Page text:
Bombardier Aerospace expanded its U.S. heavy maintenance presence last month with the official opening of a 131,000-square foot facility in Tucson, Ariz. Bombardier Regional Aircraft Services joins fellow subsidiary West Virginia Air Center as the centerpiece ofthe company’s efforts to exploit the increasing overhaul needs of a maturing nationwide fleet.
PSA Airlines took delivery last month of the first of 25 seventy-seat Bombardier CRJ700s ordered from Bombardier Aerospace, marking the start of the second phase of a fleet restructuring that will see the retirement of the Dayton, Ohio-based airline’s Dornier 328 turboprops.
Brazil’s Embraer said it will lay off 1,800 workers, reduce deliveries this year from 185 to 160 and lower its forecast delivery rate from 205 to 135 next year as part of a plan to stem losses expected to result from September 11. Although the company said all firm orders remain in effect, it expects a number of customers to defer option conversions until the global economic outlook improves.
How many in-flight engine shutdowns have you had in your career? For the crew of a General Electric CF34-powered Challenger 604 owned by David Wetherell, the answer would be two. One per engine, over a five-week period, in a brand-new aircraft with about 100 hr TT.
During a recent press conference to report quarterly results, Bombardier Aerospace president and CEO Pierre Beaudoin dismissed as untrue persistent industry speculation that the Learjet line is on the block or that Learjet assembly work and the role of the Wichita flight-test center would be moved from Wichita to Montreal. The Tucson facility will become a dedicated service center for Bombardier’s business and regional jets.
Last February, Pierre Beaudoin, son of Bombardier chairman Laurent Beaudoin, replaced Robert Gillespie as president and COO of Bombardier Aerospace Business Aircraft. Now Beaudoin has replaced Michael Graff as president and COO of Bombardier Aerospace.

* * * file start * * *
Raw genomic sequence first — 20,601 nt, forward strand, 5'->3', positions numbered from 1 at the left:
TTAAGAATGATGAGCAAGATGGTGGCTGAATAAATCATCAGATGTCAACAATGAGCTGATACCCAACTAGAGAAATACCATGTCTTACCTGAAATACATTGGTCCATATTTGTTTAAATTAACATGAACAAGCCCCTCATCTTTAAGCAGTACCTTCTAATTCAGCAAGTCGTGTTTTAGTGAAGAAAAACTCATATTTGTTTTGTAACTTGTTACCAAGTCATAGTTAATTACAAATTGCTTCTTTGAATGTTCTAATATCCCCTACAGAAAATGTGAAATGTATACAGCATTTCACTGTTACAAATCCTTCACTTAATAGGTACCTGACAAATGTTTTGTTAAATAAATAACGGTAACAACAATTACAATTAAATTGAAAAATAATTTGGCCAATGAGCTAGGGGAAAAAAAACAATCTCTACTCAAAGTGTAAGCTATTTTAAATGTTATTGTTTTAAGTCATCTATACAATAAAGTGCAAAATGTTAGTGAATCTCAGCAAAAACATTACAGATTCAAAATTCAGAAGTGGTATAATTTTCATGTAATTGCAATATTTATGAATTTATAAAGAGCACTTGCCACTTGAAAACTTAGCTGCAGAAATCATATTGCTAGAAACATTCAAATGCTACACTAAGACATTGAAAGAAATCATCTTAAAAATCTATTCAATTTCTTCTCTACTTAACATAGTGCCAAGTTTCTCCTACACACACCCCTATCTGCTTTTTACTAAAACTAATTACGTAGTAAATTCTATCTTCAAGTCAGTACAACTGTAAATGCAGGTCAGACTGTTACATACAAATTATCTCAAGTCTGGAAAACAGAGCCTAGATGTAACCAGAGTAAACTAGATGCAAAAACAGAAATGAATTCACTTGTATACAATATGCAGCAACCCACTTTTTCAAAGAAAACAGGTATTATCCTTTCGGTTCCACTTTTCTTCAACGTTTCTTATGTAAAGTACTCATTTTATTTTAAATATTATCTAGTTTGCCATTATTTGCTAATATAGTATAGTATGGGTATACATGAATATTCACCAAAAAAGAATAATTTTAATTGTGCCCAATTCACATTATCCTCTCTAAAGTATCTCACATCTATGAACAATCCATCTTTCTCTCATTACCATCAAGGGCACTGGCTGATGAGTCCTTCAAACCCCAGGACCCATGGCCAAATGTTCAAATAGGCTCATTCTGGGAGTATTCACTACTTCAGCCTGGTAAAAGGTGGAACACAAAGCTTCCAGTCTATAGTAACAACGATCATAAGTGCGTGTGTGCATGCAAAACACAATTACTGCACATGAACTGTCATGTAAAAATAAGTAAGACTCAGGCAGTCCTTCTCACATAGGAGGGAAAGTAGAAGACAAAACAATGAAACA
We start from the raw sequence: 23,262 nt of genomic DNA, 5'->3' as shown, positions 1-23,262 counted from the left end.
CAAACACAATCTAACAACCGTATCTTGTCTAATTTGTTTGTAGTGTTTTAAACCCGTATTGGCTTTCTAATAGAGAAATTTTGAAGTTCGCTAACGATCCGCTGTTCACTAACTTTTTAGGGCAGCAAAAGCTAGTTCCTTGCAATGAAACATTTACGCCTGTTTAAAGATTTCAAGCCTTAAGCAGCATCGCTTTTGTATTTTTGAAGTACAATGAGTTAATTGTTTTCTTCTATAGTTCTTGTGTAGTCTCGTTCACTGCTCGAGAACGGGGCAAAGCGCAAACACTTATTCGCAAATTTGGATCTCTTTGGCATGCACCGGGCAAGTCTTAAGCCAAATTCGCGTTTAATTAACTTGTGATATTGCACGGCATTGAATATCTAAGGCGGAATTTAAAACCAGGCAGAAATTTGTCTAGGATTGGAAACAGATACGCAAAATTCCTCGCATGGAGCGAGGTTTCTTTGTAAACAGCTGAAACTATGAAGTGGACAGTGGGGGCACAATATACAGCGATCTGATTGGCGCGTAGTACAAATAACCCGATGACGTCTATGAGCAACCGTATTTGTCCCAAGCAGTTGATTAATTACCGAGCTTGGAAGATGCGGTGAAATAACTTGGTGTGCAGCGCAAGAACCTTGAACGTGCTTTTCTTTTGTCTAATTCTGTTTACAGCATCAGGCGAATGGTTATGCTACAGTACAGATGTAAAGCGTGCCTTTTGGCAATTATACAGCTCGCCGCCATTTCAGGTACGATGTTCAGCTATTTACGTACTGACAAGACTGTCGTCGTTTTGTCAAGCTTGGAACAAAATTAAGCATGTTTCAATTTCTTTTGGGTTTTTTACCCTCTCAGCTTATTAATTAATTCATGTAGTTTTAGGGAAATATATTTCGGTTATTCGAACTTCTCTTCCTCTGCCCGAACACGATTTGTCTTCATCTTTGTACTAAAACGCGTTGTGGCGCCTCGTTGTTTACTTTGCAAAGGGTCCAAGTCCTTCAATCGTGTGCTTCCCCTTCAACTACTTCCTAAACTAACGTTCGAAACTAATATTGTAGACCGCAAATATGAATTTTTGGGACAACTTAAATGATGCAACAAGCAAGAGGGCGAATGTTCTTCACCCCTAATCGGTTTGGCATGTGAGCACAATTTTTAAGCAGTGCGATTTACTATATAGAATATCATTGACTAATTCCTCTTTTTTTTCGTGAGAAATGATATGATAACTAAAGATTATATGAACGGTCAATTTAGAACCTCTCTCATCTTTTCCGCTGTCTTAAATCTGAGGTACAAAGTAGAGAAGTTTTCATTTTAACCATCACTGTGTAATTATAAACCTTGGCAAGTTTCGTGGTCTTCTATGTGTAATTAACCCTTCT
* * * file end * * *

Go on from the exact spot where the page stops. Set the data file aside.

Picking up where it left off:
Bombardier this week released its first-ever forecast for the business aviation market segments in which it competes, and the Canadian company’s crystal ball is about as rosy as anyone else’s.
Last month, Bombardier Aerospace launched a “classic aircraft support program” after seeing a “dramatic increase” in service and support requests over the past three years from operators of older Learjets and Challengers. But there is a catch–operators are required to pay for the service.
Bombardier released here its first-ever forecast for the business aviation market segments in which it competes, and the Canadian company’s crystal ball is about as rosy as anyone else’s. As far as new products go, Bombardier Aerospace president and COO Pierre Beaudoin said only that “our first priority is the Learjet line.”
Overall deliveries of Bombardier business jets in the six months ending July 31 declined slightly to 99 aircraft from 101 in the same period last year, the company said yesterday. However, it noted that backlogs for its business jets remain “strong” despite the credit crunch facing financial markets, while deliveries are poised to “accelerate” in the second half of the year.